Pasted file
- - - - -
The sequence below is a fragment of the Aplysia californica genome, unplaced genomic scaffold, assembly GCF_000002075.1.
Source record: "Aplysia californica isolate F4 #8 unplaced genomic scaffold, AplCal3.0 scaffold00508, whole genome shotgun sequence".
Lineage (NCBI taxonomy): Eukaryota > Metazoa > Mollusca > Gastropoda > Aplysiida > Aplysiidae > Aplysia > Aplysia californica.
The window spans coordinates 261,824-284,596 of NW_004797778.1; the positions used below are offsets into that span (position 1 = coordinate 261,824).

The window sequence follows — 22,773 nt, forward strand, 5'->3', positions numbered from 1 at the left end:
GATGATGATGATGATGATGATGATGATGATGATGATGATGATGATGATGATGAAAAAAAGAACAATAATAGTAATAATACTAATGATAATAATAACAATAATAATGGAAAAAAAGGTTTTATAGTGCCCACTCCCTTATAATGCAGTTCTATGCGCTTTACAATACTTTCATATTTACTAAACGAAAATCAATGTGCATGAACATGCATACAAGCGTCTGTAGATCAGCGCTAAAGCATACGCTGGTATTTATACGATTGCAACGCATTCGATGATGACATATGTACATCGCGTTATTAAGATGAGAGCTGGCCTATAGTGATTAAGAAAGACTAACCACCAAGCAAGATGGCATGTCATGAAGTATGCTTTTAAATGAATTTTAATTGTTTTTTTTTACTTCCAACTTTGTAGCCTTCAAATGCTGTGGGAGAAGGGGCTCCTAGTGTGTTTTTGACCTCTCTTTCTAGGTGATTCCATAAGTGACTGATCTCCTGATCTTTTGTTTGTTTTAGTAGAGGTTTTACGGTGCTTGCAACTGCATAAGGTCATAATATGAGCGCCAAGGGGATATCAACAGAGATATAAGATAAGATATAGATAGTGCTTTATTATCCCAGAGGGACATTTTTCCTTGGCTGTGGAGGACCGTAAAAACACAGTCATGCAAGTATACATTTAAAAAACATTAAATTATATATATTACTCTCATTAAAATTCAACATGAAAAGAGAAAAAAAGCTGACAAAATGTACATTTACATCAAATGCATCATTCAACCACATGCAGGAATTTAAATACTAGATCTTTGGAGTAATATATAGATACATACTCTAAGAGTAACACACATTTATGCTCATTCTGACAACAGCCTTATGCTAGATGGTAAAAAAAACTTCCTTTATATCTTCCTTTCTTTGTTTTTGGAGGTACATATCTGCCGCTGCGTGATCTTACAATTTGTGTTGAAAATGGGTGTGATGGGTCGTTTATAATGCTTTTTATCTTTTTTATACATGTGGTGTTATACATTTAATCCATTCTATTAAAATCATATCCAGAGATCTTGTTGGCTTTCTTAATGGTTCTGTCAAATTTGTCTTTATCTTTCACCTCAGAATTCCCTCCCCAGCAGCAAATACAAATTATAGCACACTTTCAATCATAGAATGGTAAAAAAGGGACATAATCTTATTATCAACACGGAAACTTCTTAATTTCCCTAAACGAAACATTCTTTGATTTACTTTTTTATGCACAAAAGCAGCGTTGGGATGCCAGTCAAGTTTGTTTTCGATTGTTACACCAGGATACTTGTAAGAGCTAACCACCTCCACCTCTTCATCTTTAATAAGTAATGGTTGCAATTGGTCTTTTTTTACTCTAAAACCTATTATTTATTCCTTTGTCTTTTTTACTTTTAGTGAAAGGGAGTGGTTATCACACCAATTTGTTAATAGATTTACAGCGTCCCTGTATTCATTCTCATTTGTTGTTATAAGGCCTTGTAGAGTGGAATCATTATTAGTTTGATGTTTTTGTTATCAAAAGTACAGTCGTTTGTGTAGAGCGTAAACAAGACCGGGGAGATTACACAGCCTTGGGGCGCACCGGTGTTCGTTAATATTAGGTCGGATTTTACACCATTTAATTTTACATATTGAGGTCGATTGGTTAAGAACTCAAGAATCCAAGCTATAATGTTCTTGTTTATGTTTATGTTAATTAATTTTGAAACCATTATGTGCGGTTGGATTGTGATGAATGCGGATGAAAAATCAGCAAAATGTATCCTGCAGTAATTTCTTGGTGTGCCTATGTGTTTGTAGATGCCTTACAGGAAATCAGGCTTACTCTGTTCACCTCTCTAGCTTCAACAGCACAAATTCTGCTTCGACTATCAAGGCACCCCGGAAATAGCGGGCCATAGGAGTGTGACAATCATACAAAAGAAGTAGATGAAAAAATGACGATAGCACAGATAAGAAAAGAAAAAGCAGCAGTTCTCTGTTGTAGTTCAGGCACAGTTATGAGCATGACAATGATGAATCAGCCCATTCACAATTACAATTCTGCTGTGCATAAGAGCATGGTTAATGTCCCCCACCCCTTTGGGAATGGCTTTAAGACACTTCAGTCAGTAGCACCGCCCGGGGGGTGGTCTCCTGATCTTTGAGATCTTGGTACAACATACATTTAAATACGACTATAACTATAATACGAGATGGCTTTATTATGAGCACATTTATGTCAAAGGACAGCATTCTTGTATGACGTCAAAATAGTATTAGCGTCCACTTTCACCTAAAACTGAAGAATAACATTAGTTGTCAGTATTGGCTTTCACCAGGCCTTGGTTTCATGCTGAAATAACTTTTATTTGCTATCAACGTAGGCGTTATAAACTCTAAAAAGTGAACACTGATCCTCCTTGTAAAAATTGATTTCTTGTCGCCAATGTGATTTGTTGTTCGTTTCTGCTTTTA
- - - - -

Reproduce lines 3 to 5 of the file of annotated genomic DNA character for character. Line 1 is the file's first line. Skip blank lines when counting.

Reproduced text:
Lineage (NCBI taxonomy): Eukaryota > Metazoa > Mollusca > Gastropoda > Aplysiida > Aplysiidae > Aplysia > Aplysia californica.
The window spans coordinates 261,824-284,596 of NW_004797778.1; the positions used below are offsets into that span (position 1 = coordinate 261,824).

The window sequence follows — 22,773 nt, forward strand, 5'->3', positions numbered from 1 at the left end: